A few funiculars have been built using water tanks under the floor of each car that are filled or emptied until just sufficient imbalance is achieved to allow movement. The car at the top of the hill is loaded with water until it is heavier than the car at the bottom, causing it to descend the hill and pull up the other car. The water is drained at the bottom, and the process repeats with the cars exchanging roles. The movement is controlled by a brakeman using the brake handle of the rack and pinion system engaged with the rack mounted between the rails.
The Bom Jesus funicular built in 1882 near Braga, Portugal is one of the extant systems of this type. Another example, the funicular Neuveville - St-Pierrein Fribourg, Switzerland, is of particular interest as it utilizes waste water, coming from a sewage plant at the upper part of the city.
Some funiculars of this type were later converted to electrical power. For example, the Giessbachbahn in the Swiss canton of Berne, opened in 1879, was originally powered by water ballast. In 1912 its energy provision was replaced by a hydraulic engine powered by a Pelton turbine. In 1948 this in turn was replaced by an electric motor.
There are three main rail layouts used on funiculars; depending on the system, the track bed can consist of four, three, or two rails.
Some funicular systems use a mix of different track layouts. An example of this arrangement is the lower half of the Great Orme Tramway, where the section “above” the passing loop has a three-rail layout (with each pair of adjacent rails having its own conduit which the cable runs through), while the section “below” the passing loop has a two-rail layout (with a single conduit shared by both cars).
Some four-rail funiculars have their tracks interlaced above and below the passing loop; this allows the system to be nearly as narrow as a two-rail system, with a single platform at each station, while also eliminating the need for the costly junctions either side of the passing loop. The Hill Train at the Legoland Windsor Resort is an example of this configuration.
In the case of two-rail funiculars, various solutions exist for ensuring that a carriage always enters the same track at the passing loop.
One such solution involves installing switches at each end of the passing loop. These switches are moved into their desired position by the carriage's wheels during trailing movements (i.e. away from the passing loop); this procedure also sets the route for the next trip in the opposite direction. The Great Orme Tramway is an example of a funicular that utilizes this system.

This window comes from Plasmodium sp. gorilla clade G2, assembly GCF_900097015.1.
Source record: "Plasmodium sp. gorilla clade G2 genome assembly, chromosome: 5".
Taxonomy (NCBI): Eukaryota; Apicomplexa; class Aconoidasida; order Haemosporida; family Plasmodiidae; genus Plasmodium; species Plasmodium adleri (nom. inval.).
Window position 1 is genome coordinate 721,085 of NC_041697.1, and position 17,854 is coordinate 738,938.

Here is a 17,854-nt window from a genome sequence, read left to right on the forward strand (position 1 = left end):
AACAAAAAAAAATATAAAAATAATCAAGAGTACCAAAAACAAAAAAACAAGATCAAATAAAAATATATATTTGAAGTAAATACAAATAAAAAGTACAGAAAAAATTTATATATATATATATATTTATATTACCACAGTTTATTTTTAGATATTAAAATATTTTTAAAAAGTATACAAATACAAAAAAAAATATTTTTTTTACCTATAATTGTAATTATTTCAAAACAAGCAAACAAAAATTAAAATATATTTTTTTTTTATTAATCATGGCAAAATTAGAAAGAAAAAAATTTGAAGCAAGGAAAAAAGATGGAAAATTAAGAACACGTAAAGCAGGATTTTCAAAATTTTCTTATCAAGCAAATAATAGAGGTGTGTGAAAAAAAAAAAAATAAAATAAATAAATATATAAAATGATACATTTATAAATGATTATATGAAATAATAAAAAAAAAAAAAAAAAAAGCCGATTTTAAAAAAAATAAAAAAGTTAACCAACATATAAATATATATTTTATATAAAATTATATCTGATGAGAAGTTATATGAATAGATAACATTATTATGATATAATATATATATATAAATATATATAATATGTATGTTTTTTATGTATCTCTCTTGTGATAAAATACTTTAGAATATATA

Another turnout system, known as the Abt switch, involves no moving parts on the track at all. Instead, the carriages are built with an unconventional wheelset design: the outboard wheels have flanges on both sides, whereas the inboard wheels are unflanged (and usually wider to allow them to roll over the turnouts more easily). The double-flanged wheels keep the carriages bound to one specific rail at all times. One car has the flanged wheels on the left-hand side, so it follows the leftmost rail, forcing it to run via the left branch of the passing loop; similarly, the other car has them on the right-hand side, meaning it follows the rightmost rail and runs on the right branch of the loop. This system was invented by Carl Roman Abt and first implemented on the Lugano Città–Stazione funicular in Switzerland in 1886; since then, the Abt turnout has gained popularity, becoming a standard for modern funiculars. The lack of moving parts on the track makes this system cost-effective and reliable compared to other systems.
The majority of funiculars have two stations, one at each end of the track. However, some systems have been built with additional intermediate stations. Because of the nature of a funicular system, intermediate stations are usually built symmetrically about the mid-point; this allows both cars to call simultaneously at a station. Examples of funiculars with more than two stations include the Wellington Cable Car in New Zealand (five stations, including one at the passing loop) and the Carmelit in Haifa, Israel (six stations, three on each side of the passing loop).